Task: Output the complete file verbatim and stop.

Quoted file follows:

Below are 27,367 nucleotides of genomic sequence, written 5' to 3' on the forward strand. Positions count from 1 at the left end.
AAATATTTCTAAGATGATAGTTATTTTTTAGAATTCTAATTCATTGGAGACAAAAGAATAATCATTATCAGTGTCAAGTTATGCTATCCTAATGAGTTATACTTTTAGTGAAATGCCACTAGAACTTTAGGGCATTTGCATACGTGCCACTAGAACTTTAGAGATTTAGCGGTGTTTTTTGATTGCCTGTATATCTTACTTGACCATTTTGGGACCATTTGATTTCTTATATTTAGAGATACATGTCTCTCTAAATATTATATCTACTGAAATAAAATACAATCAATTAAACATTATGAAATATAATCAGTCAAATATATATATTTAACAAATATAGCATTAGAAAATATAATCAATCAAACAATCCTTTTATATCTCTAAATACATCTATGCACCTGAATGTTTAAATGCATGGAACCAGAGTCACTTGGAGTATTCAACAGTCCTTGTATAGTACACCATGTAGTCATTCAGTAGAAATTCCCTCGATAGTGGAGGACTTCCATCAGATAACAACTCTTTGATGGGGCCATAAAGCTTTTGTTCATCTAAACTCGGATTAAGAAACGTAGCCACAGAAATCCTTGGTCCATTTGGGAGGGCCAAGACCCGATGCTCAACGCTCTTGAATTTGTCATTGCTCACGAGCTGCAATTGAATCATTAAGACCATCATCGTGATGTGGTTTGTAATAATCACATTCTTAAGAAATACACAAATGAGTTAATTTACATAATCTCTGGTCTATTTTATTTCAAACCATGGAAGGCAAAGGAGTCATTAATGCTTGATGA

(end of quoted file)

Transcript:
Below are 27,367 nucleotides of genomic sequence, written 5' to 3' on the forward strand. Positions count from 1 at the left end.
AAATATTTCTAAGATGATAGTTATTTTTTAGAATTCTAATTCATTGGAGACAAAAGAATAATCATTATCAGTGTCAAGTTATGCTATCCTAATGAGTTATACTTTTAGTGAAATGCCACTAGAACTTTAGGGCATTTGCATACGTGCCACTAGAACTTTAGAGATTTAGCGGTGTTTTTTGATTGCCTGTATATCTTACTTGACCATTTTGGGACCATTTGATTTCTTATATTTAGAGATACATGTCTCTCTAAATATTATATCTACTGAAATAAAATACAATCAATTAAACATTATGAAATATAATCAGTCAAATATATATATTTAACAAATATAGCATTAGAAAATATAATCAATCAAACAATCCTTTTATATCTCTAAATACATCTATGCACCTGAATGTTTAAATGCATGGAACCAGAGTCACTTGGAGTATTCAACAGTCCTTGTATAGTACACCATGTAGTCATTCAGTAGAAATTCCCTCGATAGTGGAGGACTTCCATCAGATAACAACTCTTTGATGGGGCCATAAAGCTTTTGTTCATCTAAACTCGGATTAAGAAACGTAGCCACAGAAATCCTTGGTCCATTTGGGAGGGCCAAGACCCGATGCTCAACGCTCTTGAATTTGTCATTGCTCACGAGCTGCAATTGAATCATTAAGACCATCATCGTGATGTGGTTTGTAATAATCACATTCTTAAGAAATACACAAATGAGTTAATTTACATAATCTCTGGTCTATTTTATTTCAAACCATGGAAGGCAAAGGAGTCATTAATGCTTGATGA